2 dr oil of pennyroyal

Dose: 1/2 teaspoon to 1 teaspoon in well-sweetened hot water.

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Cough medicines

Recipe One
2 dr laudanum
2 dr oil of aniseeds
2 dr syrup of squills
2 dr paregoric
1 dr oil of mint
2 ozs of Spanish (liquorice)
1 lb of treacle.

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Recipe Two
2 dr syrup of squills
2 dr syrup of poppies
2 dr Friar’s Balsam
2 dr paregoric

Shake well before taking 1 teaspoonful, 2 times a day.

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Recipe Three
1 dr peppermint
1 dr paregoric
1 dr spirits of nitre
1 dr ether
1 dr laudanum
1 dr aniseed

Put ½lb treacle into a jug, pour ½ pint of boiling water over it and let it stand until cold. Then shake ingredients well and add to treacle and water.

½ a wine glass-ful for an adult, a little less for a child.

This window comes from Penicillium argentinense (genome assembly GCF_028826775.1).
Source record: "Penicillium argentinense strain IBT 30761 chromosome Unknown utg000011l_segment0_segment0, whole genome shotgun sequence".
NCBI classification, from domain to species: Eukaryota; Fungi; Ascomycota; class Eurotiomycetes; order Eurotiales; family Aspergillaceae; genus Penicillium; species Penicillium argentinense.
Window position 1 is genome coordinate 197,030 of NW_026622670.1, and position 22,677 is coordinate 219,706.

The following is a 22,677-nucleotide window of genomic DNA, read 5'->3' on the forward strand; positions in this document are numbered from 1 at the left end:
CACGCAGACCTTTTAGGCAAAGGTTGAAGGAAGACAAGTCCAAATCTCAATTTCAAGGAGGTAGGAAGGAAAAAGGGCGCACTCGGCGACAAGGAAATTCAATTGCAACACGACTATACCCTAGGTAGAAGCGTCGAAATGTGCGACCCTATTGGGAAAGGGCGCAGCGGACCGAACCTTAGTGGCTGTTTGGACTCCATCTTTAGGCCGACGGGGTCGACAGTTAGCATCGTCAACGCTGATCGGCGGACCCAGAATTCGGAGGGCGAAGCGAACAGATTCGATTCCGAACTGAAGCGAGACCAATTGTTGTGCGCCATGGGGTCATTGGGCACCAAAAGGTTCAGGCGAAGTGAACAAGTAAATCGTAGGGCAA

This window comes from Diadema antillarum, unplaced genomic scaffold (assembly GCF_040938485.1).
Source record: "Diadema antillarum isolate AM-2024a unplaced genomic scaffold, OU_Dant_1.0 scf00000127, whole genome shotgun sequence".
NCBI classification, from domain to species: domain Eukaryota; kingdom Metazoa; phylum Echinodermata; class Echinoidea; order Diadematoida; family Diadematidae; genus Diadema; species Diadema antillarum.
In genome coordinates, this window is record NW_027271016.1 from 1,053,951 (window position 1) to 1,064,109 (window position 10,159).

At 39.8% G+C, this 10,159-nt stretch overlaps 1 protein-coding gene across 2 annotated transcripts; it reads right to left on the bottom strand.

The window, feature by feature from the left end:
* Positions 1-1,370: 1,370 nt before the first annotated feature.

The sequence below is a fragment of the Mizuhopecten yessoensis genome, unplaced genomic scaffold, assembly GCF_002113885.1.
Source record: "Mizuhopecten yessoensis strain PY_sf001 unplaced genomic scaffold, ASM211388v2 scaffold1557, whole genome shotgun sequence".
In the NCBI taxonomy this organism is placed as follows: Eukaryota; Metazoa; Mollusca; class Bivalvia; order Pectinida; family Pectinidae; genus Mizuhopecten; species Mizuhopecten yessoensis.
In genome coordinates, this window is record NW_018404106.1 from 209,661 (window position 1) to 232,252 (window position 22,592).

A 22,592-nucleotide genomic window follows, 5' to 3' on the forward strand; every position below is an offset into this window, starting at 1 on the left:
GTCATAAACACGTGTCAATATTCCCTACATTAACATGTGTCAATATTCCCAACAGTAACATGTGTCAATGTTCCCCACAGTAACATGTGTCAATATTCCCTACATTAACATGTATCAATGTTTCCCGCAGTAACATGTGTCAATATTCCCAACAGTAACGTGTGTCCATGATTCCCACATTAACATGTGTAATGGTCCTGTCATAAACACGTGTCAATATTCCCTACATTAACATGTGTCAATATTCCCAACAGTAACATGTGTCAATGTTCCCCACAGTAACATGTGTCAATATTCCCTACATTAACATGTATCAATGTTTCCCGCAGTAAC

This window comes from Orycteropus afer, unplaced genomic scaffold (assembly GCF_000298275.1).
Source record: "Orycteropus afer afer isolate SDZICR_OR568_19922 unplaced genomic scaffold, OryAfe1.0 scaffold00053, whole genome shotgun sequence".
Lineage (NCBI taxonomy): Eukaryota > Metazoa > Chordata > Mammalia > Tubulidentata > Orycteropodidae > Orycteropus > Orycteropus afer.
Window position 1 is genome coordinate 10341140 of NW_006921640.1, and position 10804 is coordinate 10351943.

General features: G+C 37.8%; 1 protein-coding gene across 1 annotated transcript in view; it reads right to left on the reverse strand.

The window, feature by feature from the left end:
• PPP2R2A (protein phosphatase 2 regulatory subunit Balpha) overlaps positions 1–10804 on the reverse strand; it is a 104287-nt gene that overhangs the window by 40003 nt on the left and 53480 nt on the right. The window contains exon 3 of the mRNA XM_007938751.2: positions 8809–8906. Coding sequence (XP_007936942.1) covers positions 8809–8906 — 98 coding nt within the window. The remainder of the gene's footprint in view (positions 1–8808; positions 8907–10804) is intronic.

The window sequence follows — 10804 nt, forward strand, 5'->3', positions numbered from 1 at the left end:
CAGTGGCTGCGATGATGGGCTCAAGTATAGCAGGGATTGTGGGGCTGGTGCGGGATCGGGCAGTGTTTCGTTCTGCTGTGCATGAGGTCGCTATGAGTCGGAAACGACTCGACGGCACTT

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Recipe Four
½ oz of ipecuana wine (that is: ipecacuanha or ipecac)
¼ oz essence of ginger
4 oz syrup of squills

Add to 8 oz bottle and fill up with water.

Dose: 1 teaspoonful every 4 hours.

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There are actually several more recipes in the book, but you get the general idea.

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Diarrhoea

Recipe One
2 drams (drachms) each of:
– tincture of rhubarb
– laudanum
– essence of peppermint
– spirits of champher (camphor)
– cayenne tincture

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Recipe Two
2 dr peppermint
2 dr red pepper
2 dr camphor
2 dr rhubarb
4 dr opium or laudanum